It is an established maxim that every unity contains in itself a trinity, just as the individual man consists of body, soul, and spirit. If we would perfectly understand anything, we must be able to comprehend it in its threefold nature; therefore in symbolic numeration the multiplying of the unit by three implies the completeness of that for which the unit stands; and, again, the threefold repetition of a number represents its extension to infinity. Now mark what results if we apply these representative methods of numerical expression to the principles of Oneness and of separateness respectively. Oneness is Unity, and 1 X 3=3,

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which, intensified to its highest expression, is written as 333. Now apply the same method to the idea of separateness. Separateness consists of one and another one, each of which, according to the universal law, contains a trinity. In this view of duality the totality of things is two, and 2 X 3=6, and, intensifying this to its highest expression, we get 666, which is the Number of the Beast.

Why of the Beast? Because separateness from God, or the duality of opposition, which is also a duality of polarity, which is Dual-Unity, recognises something as having essential being, which is not the One Spirit; and such a conception can be verbally rendered only by some word that in common acceptance represents something, not only lower than the divine, but lower than the human also. It is because the conception of oneself as a being apart from God, if carried out to its legitimate consequences, must ultimately land all who hold it in a condition of things where open ferocity or secret cunning, the tiger nature or the serpent nature, can be the only possible rule of action.

Thus it is that the principle of the present age can have no part in that principle of Perfect Wholeness which the Great Master embodied in His teaching and in Himself. The two ideas are absolutely incompatible, and whichever we adopt as our leading principle, it must be to the entire exclusion of the other; we cannot serve God and Mammon. There is no such thing as partial wholeness. Either we are still in the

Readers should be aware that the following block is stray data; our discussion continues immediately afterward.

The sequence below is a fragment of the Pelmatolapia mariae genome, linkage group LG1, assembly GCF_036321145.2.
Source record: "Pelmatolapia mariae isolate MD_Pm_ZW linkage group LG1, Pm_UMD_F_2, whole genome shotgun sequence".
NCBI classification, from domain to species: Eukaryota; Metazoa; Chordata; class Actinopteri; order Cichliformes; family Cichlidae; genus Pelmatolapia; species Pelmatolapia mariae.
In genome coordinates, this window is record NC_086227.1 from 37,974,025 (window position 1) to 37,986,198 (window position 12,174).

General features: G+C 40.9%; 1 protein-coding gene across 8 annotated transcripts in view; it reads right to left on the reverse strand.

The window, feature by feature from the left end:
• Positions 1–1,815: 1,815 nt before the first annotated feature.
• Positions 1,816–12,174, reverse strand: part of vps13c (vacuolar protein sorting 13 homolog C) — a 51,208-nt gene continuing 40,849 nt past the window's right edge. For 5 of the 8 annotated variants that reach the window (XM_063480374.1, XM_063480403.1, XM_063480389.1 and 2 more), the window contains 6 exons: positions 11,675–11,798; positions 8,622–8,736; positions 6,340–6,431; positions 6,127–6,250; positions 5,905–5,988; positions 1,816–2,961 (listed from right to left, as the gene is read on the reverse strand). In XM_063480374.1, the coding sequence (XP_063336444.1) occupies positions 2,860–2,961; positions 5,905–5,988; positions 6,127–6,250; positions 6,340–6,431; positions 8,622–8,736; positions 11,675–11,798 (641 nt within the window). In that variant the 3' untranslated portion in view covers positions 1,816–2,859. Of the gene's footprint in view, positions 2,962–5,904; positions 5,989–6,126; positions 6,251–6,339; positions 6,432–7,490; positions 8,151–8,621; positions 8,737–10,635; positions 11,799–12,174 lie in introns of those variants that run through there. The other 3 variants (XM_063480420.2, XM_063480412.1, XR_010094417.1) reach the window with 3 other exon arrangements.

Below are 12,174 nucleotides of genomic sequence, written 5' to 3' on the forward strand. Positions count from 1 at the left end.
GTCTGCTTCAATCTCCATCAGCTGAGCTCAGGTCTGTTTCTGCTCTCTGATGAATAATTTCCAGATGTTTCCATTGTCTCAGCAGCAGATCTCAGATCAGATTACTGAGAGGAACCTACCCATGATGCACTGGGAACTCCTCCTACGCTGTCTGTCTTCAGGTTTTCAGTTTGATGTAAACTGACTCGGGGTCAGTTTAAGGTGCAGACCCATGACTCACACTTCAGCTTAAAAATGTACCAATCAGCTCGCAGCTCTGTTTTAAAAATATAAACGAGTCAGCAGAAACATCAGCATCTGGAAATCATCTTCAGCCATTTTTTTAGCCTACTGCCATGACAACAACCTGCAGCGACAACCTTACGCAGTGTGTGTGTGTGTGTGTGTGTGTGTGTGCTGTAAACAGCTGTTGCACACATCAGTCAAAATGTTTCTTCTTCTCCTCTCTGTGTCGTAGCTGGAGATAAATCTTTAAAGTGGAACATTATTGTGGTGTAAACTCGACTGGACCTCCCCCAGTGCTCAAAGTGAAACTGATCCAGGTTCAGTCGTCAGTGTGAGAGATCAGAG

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principle of Separateness, and our eyes are not yet open to the real nature of the Kingdom of Heaven; or else we have grasped the principle of Unity without any exception anywhere, and the One Being includes all, the body and the soul alike, the visible form and the invisible substance and life of all equally; nothing can be left out, and we stand complete here and now, lacking no faculty, but requiring only to become conscious of our own powers, and to learn to have confidence in them through "having them exercised by reason of use."

The following communication from "A Foreign Reader," commenting on the Number of the Beast, as treated by Judge Troward in "Separation and Unity," is taken from EXPRESSION for 1902, in which it was first published. Following is Judge Troward's reply to this letter.

Dear Mr. Editor.--A correspondent in the current number of Expression points out the reference in the Book of Revelation to the number 666 as the mark of the Beast, because the trinity of mind, soul, and body, if considered as unity, may be expressed by the figures 333, and therefore duality is 333 X 2 = 666.